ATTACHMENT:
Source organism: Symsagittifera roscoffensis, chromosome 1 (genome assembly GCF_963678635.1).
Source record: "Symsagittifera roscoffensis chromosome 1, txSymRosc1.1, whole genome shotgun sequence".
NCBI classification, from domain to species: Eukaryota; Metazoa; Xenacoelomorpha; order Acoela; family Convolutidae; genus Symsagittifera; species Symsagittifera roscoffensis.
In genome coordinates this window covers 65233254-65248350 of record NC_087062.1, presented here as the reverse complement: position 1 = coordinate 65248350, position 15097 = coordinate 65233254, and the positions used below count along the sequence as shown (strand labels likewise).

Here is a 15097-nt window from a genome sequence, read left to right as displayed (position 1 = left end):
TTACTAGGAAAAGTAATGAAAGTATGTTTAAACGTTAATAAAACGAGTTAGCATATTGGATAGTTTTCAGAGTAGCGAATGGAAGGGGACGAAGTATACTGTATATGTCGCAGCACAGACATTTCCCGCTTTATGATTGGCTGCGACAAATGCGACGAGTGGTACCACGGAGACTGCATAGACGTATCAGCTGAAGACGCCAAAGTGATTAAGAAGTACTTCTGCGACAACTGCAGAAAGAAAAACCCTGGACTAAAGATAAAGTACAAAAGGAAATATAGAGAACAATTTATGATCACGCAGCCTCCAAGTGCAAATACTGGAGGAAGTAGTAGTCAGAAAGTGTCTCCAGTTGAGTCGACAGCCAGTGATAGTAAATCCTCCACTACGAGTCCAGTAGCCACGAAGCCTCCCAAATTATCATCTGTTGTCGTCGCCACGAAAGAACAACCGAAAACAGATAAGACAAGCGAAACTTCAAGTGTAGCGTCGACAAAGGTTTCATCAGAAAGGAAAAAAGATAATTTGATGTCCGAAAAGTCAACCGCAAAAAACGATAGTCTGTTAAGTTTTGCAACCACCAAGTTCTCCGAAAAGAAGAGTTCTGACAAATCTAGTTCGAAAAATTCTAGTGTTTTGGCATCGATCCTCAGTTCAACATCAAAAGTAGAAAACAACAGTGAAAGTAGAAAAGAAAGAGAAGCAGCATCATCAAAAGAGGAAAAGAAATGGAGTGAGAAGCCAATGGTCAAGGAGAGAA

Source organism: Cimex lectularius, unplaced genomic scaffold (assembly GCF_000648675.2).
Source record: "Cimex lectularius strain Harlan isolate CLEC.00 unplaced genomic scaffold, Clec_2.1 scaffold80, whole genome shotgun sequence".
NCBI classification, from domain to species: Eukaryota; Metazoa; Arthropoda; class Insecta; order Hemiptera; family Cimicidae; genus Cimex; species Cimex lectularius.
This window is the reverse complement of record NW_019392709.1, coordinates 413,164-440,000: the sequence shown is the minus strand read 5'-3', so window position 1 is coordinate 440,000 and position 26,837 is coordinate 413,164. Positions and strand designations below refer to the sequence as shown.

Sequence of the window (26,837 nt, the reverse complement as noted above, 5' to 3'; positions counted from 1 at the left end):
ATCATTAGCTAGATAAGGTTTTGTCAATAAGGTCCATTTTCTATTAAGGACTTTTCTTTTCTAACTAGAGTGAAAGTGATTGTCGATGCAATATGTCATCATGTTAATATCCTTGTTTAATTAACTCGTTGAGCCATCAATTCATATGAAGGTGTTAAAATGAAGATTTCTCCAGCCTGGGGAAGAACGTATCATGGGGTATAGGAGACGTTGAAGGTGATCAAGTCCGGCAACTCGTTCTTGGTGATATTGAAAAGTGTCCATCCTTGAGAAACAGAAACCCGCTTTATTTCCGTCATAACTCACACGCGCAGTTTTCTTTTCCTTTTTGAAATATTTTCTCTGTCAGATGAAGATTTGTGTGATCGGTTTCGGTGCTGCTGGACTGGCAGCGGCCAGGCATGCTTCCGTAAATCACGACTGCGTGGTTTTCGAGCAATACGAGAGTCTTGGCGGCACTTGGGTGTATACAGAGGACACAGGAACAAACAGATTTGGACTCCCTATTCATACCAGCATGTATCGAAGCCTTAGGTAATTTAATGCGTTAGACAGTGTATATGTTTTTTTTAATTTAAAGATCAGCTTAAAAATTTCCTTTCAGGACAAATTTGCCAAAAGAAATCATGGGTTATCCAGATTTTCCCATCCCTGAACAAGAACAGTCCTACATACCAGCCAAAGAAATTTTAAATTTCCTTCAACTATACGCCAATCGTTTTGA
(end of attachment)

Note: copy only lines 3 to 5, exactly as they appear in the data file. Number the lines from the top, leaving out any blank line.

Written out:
NCBI classification, from domain to species: Eukaryota; Metazoa; Xenacoelomorpha; order Acoela; family Convolutidae; genus Symsagittifera; species Symsagittifera roscoffensis.
In genome coordinates this window covers 65233254-65248350 of record NC_087062.1, presented here as the reverse complement: position 1 = coordinate 65248350, position 15097 = coordinate 65233254, and the positions used below count along the sequence as shown (strand labels likewise).

Here is a 15097-nt window from a genome sequence, read left to right as displayed (position 1 = left end):